The Development of the Duke of Edinburgh’s Award

Prince Philip was eager to help young men bridge the gap between the end of their school education at age 15 and their enlistment into National Service at age 18. He viewed these years as an ideal time for students to find new interests, build self-confidence, and solidify a sense of purpose. Therefore, he considered the Duke of Edinburgh Award a great way to develop the next generation of well-rounded, productive citizens.

In 1955, Prince Philip planned the Duke of Edinburgh pilot programme based on his discussions with the British Minister of Education and several national voluntary youth organisations. In 1956, the Duke of Edinburgh Award was launched as a royal charter corporation under the leadership of Sir John Hunt.

True to the spirit of Dr Hahn’s original Moray Badge, the Duke of Edinburgh’s Award draws on the virtues of service, exploration, and athleticism. Originally, participants completed four sections of the Award: Rescue and Public Service, Expeditions, Pursuits and Projects, and Fitness. These categories have since evolved into volunteering, physical, skills, and expedition challenges. The Award provides holistic support, engenders practical skill-building, and helps young people develop their resilience and teamwork skills.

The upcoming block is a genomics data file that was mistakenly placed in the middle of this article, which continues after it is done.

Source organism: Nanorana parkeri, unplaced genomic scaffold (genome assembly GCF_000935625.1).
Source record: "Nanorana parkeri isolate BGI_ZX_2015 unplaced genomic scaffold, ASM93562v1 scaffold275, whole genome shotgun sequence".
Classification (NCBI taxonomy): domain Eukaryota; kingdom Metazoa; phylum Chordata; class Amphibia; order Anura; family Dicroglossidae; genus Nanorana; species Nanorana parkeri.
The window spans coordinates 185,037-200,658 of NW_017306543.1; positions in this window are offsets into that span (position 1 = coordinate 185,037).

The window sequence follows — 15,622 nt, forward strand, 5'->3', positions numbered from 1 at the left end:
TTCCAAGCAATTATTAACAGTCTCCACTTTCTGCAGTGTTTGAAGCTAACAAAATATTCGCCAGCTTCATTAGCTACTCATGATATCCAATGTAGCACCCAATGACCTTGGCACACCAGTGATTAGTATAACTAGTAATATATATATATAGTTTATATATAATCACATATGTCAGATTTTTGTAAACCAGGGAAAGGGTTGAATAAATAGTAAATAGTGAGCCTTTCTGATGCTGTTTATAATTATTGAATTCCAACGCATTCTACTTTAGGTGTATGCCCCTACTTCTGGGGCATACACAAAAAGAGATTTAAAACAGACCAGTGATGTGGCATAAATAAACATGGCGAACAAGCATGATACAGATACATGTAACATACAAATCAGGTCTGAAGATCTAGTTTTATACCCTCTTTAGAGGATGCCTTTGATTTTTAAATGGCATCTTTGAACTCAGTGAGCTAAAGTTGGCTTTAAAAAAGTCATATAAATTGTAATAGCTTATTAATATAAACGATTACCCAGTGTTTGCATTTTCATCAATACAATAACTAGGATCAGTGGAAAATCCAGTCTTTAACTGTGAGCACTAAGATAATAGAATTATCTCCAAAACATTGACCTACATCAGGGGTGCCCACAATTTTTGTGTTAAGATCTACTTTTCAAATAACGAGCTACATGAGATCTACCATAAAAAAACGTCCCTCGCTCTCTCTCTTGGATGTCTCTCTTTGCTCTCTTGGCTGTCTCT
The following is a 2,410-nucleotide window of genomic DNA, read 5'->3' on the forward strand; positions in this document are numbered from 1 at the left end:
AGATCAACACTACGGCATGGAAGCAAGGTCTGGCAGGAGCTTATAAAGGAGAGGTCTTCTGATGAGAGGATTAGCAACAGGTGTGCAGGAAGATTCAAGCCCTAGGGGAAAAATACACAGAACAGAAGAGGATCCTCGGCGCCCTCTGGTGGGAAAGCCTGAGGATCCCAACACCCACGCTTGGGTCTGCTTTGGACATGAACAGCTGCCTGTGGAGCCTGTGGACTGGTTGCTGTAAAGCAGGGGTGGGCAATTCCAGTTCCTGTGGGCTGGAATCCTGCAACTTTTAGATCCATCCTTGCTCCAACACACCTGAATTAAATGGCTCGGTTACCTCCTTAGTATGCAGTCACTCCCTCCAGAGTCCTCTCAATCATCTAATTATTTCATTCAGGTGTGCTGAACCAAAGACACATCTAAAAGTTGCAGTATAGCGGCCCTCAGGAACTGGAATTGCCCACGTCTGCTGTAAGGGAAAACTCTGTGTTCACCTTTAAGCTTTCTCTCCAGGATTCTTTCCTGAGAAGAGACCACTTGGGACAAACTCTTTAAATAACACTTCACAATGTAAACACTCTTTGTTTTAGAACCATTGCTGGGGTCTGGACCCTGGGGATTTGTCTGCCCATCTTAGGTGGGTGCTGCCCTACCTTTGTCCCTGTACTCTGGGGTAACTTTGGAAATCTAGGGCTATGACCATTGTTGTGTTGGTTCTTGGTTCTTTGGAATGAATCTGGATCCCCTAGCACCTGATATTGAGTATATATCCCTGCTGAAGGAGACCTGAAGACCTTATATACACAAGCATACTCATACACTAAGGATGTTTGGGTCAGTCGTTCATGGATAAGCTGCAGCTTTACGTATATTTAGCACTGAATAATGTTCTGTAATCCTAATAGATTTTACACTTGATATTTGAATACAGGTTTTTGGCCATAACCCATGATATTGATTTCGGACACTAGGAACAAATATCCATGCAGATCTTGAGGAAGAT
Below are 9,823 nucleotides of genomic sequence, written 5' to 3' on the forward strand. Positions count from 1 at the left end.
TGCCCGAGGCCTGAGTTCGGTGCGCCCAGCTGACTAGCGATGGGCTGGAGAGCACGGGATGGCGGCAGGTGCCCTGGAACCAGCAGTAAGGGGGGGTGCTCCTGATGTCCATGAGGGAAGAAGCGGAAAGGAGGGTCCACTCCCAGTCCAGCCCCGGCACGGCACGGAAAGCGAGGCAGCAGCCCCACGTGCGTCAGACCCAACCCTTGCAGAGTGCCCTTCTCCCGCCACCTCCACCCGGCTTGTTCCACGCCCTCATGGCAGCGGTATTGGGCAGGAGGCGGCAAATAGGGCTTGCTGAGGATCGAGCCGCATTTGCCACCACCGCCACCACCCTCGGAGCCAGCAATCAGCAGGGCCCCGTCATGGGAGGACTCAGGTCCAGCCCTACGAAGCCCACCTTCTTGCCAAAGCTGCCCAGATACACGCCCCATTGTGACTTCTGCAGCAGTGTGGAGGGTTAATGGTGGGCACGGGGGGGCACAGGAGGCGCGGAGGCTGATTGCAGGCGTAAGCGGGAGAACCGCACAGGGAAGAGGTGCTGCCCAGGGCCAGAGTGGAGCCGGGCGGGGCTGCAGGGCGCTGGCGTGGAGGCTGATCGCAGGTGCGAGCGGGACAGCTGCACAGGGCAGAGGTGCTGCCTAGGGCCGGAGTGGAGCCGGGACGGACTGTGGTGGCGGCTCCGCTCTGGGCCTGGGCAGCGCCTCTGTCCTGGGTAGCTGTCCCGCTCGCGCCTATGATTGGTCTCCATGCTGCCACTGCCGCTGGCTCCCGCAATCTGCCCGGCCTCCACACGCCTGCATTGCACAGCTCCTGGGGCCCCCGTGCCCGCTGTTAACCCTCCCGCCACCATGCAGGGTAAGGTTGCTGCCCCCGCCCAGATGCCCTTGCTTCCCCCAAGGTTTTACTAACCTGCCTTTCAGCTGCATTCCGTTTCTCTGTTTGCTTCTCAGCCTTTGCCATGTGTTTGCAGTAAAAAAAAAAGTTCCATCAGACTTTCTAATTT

The Duke of Edinburgh’s Award International Expansion

After launching through a small network of voluntary youth organisations, the Duke of Edinburgh’s Award expanded rapidly to include local education authorities and the British Army, Navy, and Air Force. Several independent schools and grammar schools throughout the UK also partnered with the programme. The Award quickly established as an unequivocal success. By the end of the Duke of Edinburgh’s Award’s first year, roughly 7,000 young men had started the programme, and 1,000 had already completed it.

By the programme’s second year, the Duke of Edinburgh’s Award had more than doubled its participating organisations and overall student enrolment. The programme also expanded overseas and began to break down its gender barriers with a new pilot programme for girls. From here, the Duke of Edinburgh’s Award expanded its international outreach further. And, in the early 1980s, the programme widened its age restrictions to allow young people aged 14–24 to participate.

The Continuing Legacy of the Duke of Edinburgh’s Award

Today, the Duke of Edinburgh Award serves young people of all backgrounds across the globe. In its own words, the programme helps young people ‘build lifelong belief in themselves’ by enabling them to take on challenges, follow their passions, and discover talents they never knew they had. Gordonstoun School encourages students to partake in the Duke of Edinburgh Award as part of its commitment to a curriculum that extends well beyond the classroom.

Learn more about Gordonstoun School.